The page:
On Friday the Obama administration secured its second win toward establishing a new norm in cyberspace. The Joint Fact Sheet published by the White House includes the following language:
“no country should conduct or knowingly support cyber-enabled theft of intellectual property, trade secrets, or other confidential business information with the intent of providing competitive advantages to its companies or commercial sectors;” (emphasis added)
This excerpt, as well as other elements of the agreement, mirror words which I covered in my Brookings piece To Hack, Or Not to Hack? I recommend reading that article to get my full take on the importance of this language, including the bold elements.
It’s likely many readers don’t think of South Korea as an economic threat to the US. While South Korean operations are conducted at a fraction of the scale of their Chinese neighbors, ROK spies still remain busy. In January Shane Harris wrote a great story titled Our South Korean Allies Also Hack the U.S.—and We Don’t Seem to Care. It contains gems like the following:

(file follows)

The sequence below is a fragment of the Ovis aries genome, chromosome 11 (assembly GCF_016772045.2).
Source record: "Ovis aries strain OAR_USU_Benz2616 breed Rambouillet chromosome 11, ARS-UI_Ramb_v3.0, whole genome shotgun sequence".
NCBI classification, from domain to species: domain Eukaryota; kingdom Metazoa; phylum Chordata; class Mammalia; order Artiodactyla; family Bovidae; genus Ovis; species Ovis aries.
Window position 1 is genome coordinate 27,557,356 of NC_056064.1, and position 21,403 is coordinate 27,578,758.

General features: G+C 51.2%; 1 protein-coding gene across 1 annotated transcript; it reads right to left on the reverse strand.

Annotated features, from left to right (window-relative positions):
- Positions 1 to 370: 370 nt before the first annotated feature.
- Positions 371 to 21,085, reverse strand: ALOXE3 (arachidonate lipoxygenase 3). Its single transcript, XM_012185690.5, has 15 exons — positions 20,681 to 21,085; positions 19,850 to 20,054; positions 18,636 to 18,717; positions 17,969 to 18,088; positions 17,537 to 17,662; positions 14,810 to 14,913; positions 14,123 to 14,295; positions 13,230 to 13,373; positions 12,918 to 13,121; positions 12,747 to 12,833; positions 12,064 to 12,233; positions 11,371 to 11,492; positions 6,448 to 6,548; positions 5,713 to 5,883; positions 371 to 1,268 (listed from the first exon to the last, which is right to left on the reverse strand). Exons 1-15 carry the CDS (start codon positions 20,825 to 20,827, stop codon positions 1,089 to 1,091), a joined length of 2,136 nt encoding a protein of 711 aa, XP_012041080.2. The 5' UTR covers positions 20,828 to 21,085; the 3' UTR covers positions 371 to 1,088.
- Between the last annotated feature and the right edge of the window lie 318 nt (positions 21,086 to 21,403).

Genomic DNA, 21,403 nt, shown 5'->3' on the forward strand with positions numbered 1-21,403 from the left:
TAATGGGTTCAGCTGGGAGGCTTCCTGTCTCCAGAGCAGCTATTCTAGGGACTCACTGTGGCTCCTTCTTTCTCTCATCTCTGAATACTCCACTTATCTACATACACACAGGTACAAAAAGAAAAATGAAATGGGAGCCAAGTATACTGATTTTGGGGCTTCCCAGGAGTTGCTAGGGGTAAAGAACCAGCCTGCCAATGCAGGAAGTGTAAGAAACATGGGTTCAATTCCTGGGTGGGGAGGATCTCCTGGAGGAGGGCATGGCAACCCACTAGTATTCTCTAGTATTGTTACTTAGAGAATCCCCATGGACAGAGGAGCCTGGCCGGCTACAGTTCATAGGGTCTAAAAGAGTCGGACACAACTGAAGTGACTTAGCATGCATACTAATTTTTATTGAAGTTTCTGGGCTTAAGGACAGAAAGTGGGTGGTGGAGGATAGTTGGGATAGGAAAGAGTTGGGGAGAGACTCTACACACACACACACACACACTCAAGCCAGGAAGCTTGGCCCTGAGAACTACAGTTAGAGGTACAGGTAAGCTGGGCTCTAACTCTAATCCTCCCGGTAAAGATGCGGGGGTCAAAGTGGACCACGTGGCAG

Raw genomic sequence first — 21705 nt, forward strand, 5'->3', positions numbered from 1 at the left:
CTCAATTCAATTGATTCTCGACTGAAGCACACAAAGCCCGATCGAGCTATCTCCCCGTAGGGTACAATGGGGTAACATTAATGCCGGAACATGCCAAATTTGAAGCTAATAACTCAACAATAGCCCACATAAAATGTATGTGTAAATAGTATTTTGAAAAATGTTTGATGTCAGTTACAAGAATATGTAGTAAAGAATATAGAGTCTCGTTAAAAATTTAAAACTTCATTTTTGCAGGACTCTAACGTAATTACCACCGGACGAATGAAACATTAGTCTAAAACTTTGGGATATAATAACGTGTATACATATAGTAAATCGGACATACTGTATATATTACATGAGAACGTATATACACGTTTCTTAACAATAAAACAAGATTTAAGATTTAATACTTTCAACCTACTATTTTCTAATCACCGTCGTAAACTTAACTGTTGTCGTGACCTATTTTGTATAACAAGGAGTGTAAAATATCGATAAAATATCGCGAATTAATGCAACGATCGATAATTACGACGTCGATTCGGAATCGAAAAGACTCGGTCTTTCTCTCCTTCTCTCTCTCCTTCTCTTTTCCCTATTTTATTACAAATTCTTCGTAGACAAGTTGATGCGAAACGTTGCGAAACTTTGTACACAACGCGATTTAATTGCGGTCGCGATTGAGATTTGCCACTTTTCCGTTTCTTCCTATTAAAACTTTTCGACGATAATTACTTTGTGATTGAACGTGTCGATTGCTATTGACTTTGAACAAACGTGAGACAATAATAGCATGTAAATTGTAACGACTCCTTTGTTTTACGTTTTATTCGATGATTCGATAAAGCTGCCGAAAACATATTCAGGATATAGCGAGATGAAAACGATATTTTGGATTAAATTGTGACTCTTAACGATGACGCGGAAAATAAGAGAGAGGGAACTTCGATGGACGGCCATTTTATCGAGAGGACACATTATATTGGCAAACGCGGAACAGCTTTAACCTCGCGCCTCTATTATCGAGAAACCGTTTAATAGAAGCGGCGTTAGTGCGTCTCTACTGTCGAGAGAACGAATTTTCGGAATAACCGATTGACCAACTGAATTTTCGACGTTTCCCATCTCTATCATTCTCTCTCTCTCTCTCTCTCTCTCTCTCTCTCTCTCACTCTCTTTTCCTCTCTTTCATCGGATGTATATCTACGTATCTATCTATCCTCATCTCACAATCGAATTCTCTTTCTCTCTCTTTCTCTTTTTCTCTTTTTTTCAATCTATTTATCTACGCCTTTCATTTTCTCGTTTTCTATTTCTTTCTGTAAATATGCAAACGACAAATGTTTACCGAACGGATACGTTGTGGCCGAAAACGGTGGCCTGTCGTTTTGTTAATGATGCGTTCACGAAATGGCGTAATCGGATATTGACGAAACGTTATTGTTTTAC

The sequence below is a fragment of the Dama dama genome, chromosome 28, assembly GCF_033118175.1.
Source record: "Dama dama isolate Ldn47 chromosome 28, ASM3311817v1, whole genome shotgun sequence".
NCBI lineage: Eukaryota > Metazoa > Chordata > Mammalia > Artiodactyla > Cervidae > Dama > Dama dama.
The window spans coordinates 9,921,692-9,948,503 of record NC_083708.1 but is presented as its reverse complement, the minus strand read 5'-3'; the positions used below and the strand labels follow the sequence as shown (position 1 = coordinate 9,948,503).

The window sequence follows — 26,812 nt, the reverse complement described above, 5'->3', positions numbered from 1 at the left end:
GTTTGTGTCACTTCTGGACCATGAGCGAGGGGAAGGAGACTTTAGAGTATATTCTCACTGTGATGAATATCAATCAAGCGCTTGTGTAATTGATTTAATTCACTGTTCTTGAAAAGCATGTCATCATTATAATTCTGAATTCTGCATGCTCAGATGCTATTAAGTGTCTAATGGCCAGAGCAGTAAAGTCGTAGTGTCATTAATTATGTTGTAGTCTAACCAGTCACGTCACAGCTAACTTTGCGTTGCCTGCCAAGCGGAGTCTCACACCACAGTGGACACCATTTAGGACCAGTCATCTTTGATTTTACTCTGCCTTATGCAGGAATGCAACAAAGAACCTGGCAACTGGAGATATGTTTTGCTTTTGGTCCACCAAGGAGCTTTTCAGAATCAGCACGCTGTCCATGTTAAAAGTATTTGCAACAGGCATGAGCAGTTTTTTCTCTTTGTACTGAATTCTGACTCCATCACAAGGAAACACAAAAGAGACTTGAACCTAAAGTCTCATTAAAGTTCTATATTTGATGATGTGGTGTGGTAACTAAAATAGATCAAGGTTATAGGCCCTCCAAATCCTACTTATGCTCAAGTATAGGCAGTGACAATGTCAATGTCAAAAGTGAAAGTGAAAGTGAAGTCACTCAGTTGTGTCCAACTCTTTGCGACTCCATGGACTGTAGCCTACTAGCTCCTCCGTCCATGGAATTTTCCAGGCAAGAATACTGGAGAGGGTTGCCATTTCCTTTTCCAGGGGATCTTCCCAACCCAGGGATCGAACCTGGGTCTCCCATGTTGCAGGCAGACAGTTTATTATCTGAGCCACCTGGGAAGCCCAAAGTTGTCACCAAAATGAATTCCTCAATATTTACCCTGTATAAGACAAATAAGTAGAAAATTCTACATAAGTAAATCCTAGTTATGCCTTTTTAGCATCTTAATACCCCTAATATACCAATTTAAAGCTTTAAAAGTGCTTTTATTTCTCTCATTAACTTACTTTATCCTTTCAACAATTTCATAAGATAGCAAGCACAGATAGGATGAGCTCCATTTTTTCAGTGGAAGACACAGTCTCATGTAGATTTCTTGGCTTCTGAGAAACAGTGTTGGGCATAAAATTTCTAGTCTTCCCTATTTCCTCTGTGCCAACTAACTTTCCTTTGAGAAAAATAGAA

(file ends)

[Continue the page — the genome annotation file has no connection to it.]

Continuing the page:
From 2007 to 2012, the Justice Department brought charges in at least five major cases involving South Korean corporate espionage against American companies. Among the accused was a leading South Korean manufacturer that engaged in what prosecutors described as a “multi-year campaign” to steal the secret to DuPont’s Kevlar, which is used to make bulletproof vests…
All of the cases involved corporate employees, not government officials, but the technologies that were stolen had obvious military applications. South Korean corporate spies have targeted thermal imaging devices and prisms used for guidance systems on drones…
But South Korea has gone after commercial tech, as well. A 2005 report published by Cambridge University Press identified South Korea as one of five countries, along with China and Russia, that had devoted “the most resources to stealing Silicon Valley technology.”
I commend the administration for securing a “cyber theft pledge” from another country. Whether it will hold is another issue. Just today there is reporting claiming that China is still targeting US companies in order to benefit Chinese companies. I believe it is too soon to make a judgment.
I’m also watching to see which countries besides the US approach China, asking for similar “cyber theft pledges.” With President Xi visiting the UK soon, will we see Prime Minister Cameron ask that China stop stealing commercial secrets from UK companies?
On a related note, I’ve encountered several people recently who were not aware of the excellent annual Targeting US Technologies report series by the US Defense Security Service. They are posted here. The most recent was published in August 2015.